I know it's been over a month since the conference, but I did promise a second post, and there was one session I wanted to mention. This was the session I was asked to chair. It was part of the "Business and Other Track" and this particular session had a good representation of both.
Among the speakers were Inga Michaeli and Eliezer Nowodworsky. They're both ITA members and regular speakers at ITA conferences. Inga has translated literature and travel guides and has a blog which is also on the Translation Israel Planet. Her talk was entitled "Starving Artist or Businessperson? Are They Mutually Exclusive?" She explained how you can both practice the craft you care about, and be a businessperson. Eliezer excels at taking fringe issues and making them relevant and interesting. This time he did it with a discussion of some approaches to writing the name(s) of God.
He was followed by one of the guests from abroad, Anne Diamantidis of GxP Language Services who discussed how translators can effectively use Facebook. Among the points she made was that people don't go to Facebook to look for services providers. So translators should find translator groups, get involved, and possibly get referrals from other translators. Another way is to find professional groups in one's area of expertise, get involved with the group, and make it known that you also translate in this field. She also emphasized the need for separation between a personal profile and a professional profile, and recommended the latter over a Facebook page. The latter being just an instance of a service provider page. To my question regarding using automation with FB, she recommended against it. The following day Anne gave another great talk social networks.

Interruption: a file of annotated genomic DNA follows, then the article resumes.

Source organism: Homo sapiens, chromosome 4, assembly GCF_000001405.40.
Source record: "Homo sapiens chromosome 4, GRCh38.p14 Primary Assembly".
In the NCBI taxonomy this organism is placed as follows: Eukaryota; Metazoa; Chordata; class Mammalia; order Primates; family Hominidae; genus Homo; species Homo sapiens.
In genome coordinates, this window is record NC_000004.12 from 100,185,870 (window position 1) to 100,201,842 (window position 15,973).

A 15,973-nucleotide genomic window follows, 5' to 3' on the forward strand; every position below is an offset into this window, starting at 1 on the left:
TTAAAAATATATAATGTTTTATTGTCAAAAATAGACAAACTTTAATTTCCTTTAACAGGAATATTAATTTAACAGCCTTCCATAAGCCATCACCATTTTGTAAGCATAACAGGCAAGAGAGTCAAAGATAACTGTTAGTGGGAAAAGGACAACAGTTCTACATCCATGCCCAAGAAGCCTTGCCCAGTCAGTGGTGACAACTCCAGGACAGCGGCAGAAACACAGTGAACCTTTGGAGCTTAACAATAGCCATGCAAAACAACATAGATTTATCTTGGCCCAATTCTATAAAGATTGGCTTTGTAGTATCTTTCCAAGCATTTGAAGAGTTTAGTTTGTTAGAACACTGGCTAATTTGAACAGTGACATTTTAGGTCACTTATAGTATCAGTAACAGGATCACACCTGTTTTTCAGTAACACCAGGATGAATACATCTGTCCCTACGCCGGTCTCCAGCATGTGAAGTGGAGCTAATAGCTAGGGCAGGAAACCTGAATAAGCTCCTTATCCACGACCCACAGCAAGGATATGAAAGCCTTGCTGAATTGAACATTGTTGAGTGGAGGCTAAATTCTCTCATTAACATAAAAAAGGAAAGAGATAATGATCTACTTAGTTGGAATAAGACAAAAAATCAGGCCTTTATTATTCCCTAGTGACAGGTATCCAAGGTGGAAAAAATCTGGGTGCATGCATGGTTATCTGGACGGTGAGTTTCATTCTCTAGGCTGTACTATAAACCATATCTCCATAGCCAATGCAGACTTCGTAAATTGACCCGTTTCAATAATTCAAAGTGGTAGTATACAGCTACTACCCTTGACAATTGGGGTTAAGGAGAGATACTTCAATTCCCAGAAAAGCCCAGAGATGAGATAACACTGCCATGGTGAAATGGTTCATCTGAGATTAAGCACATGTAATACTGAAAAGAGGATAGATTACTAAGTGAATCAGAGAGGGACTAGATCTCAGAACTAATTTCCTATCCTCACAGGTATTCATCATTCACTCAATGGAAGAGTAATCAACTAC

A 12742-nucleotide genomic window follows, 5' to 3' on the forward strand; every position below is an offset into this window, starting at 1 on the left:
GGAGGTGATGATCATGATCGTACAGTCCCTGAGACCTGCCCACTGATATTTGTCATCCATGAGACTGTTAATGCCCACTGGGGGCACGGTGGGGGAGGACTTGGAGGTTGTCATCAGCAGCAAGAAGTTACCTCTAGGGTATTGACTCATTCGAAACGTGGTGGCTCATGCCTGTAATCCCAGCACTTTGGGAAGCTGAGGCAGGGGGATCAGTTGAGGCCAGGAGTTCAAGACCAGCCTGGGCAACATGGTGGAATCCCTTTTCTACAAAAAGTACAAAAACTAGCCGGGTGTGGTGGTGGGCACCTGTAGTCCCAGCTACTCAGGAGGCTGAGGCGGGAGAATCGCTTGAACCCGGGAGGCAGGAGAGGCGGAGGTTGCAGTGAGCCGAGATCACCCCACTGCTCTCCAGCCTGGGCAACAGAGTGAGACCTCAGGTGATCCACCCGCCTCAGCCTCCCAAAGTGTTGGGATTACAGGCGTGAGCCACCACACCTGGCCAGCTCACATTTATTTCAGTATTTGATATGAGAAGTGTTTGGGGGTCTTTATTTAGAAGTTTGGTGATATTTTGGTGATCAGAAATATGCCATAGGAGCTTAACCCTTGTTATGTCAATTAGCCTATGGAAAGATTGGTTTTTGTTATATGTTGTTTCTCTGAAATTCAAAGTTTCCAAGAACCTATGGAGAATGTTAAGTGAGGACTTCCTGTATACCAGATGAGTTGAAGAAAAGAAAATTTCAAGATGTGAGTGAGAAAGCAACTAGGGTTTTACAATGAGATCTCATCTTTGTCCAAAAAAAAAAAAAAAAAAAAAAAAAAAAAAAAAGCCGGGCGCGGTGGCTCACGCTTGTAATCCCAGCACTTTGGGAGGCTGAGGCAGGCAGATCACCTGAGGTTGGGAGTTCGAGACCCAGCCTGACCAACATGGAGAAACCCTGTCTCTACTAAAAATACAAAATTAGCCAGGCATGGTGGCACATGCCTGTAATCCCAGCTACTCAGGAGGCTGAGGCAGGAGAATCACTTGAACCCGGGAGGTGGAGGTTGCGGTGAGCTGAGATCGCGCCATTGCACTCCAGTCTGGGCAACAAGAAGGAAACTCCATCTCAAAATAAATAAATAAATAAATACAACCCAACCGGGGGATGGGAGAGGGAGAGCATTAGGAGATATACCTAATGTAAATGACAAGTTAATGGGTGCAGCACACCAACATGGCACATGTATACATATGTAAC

This made me take a look at my Facebook profile, as well as my presence on other social media sites. My profile is a mix of friends, acquaintances, and colleagues relating to my various hats. There is no clear separation there. However, I don't really post any personal stuff. I might like the family/party photos of friends, but my own posts are of things I'm interested in, links about language and translation, links about programming, open source, technology, science, my sister's concerts, my mother's art blog, interesting photography. All of those are related to fields I translate in. Thus the eclectic nature of my FB profile doesn't detract anything from my online presence as a translator.
The last talk in the session was Joana Chen's talk "Translating Creativity" in which she discussed her translations of Agi Mishol's poetry and the creative path of her work with Agi Mishol. I've heard, read and discussed poetry translation more than once, but each discussion is just as unique as the poetry, and this talk was no exception.
Altogether, a very good session.
On the "hallway track" I visited Memsource's desk. Memsource is a cloud based translation platform. It includes translation memories, terminology management and a few other things. I haven't had a chance to see it beyond the demonstration I got in the conference, but the in the demonstration it looked useful, and I plan to look into it.
On the last day I caught the end of Ruth Moses's talk about Word tips. Even if we use other tools for some of the work we do, we all use Microsoft Word to some degree. Over the years Ruth collected a lot of her tips on Textility website. The last talk I attended was a rundown of terminology management tools given by Marek Pawelec. I usually don't remember all the comparisons made in such talks, but I like to note the main point of comparison, and the names of the tools and get a sense of what I might want to look up later.
The conference was enjoyable and the mingling was good.